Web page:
I wanted to share a section of Jared Wilson’s wonderful book Gospel Wakefulness in which Wilson distinguishes between salvation and what he calls “gospel wakefulness.” I’ve been meditating a lot on this passage over the past couple of days:
I am not talking about waxing and waning feelings of intimacy with God, movements of worship, or the sort of experiences that lead to “rededicating one’s life” (and rededicating more after that), but an experience of such power—of such awakening—that it persists and endures, settling deep into the heart and the conscience of a believer that it carries through all emotional highs and lows. And yet, again, this is not a second conversion experience, as it were, but rather a deeper and fuller appreciation of the first and only necessary conversion, a greater vision of what we perhaps only barely and minimally perceived upon salvation (comparatively speaking).
Imagine you are driving down the road and your car stalls at a railroad crossing. You are understandably nervous as you try to reignite the car’s engine, but you become even more so when you see a train turn the corner in the distance and begin quickly closing the gap between it and you. The train engine’s horn is blaring and the engineer has thrown on the brakes, but you are too close and he’s coming too fast. You move from trying to get the car to start to trying to unfasten your seatbelt, but fear has made your hands stiffen and shake. You can’t get your seatbelt unfastened. The train is rushing toward you, and you know you’re going to be hit. And you are. Suddenly and from behind. A man in a truck behind you has decided to ram into your car and push you off the tracks, even as he is destroyed by the impact in the very spot you once occupied.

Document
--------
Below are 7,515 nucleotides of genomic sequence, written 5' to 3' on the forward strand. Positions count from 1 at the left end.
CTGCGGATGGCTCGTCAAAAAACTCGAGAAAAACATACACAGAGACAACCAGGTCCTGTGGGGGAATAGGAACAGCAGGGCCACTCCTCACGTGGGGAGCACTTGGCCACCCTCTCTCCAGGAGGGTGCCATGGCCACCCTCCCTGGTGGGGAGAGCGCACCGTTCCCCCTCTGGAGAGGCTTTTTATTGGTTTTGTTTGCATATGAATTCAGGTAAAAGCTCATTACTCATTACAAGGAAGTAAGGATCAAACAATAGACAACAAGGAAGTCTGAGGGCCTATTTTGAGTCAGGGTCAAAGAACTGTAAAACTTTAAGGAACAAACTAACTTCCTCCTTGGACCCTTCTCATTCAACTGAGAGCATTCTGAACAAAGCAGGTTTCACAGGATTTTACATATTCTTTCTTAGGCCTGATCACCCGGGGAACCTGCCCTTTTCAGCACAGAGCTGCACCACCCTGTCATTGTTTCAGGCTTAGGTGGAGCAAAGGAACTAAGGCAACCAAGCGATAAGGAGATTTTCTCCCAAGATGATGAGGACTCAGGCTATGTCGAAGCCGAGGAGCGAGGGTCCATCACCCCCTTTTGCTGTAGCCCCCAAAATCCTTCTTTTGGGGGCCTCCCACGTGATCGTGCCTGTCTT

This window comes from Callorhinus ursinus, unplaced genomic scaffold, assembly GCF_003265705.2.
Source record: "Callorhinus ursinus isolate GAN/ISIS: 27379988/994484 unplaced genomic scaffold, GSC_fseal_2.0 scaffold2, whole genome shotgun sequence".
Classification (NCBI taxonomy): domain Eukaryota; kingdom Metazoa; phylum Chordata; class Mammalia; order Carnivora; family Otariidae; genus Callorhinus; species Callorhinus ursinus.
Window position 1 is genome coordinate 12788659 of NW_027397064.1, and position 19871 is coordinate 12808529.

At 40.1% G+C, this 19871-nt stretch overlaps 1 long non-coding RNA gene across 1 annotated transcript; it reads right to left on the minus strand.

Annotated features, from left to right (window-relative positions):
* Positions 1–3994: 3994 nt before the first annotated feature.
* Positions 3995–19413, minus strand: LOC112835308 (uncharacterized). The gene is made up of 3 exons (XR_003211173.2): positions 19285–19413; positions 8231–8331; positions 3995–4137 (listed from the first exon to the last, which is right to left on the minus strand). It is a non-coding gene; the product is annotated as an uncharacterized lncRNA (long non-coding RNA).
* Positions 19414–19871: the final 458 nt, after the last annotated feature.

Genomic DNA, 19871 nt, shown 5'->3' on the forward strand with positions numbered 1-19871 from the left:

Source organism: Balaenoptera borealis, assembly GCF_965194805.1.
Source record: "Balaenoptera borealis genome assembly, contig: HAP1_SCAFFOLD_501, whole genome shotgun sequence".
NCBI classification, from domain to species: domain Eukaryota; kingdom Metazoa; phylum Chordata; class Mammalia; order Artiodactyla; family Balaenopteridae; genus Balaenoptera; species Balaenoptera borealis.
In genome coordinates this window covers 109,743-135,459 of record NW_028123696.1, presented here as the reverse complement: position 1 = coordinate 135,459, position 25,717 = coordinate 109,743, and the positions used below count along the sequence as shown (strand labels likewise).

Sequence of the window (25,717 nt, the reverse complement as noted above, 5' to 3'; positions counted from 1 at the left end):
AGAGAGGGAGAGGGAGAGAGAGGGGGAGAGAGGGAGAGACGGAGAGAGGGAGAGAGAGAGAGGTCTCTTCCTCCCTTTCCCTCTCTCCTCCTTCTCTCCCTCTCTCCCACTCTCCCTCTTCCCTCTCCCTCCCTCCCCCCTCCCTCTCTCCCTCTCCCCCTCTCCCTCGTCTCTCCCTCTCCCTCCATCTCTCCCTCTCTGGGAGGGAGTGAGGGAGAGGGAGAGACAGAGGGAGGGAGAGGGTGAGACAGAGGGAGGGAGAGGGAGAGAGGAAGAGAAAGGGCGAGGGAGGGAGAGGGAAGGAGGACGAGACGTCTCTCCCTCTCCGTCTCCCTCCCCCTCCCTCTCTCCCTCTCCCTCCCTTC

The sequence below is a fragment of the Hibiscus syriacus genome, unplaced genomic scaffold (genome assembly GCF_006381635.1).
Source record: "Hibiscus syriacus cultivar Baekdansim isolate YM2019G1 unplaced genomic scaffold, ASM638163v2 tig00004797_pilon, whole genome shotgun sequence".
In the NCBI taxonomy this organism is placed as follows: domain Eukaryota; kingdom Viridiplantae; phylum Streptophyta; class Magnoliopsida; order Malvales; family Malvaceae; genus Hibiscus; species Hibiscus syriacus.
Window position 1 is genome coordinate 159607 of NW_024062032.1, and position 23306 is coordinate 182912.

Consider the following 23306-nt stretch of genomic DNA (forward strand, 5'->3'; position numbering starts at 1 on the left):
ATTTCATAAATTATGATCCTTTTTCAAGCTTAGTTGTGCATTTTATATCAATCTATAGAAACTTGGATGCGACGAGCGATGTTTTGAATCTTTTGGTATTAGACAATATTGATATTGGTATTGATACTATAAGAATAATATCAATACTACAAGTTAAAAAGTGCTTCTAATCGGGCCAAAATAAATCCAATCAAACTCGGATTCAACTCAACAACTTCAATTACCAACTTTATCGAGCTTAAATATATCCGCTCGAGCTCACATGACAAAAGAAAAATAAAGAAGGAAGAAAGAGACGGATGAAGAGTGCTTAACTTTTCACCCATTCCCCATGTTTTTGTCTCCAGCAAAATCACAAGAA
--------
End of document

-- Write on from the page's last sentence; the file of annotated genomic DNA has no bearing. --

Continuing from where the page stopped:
You get out of the car, shaken and still frightened. You are terrified by the gruesome scene, in shock over your rescuer’s sacrifice. You are grateful in a way you’ve never been grateful before. You wish you could thank the driver of the truck for saving your life. Even in your terrified awe, it feels good to be alive. You feel woozy, so you sit down on the trunk of your car, and as you’re trying to retrieve your cell phone from your pocket to call 911 and marveling at how little damage the violent shove did to the rear bumper, you hear a whimper from inside.
You didn’t know that before you’d left the house, as your kids were playing hide-and-seek, your youngest son decided to hide in the trunk of your car. As you open it up frantically and discover that he is miraculously unharmed, you suddenly realize the total greatness of the loss you almost suffered. Your gratitude, your amazement, your new outlook on life takes a giant leap forward. That is the difference between the gospel wakefulness of conversion and the greater gospel wakefulness that often occurs later.
- Read Gospel Wakefulness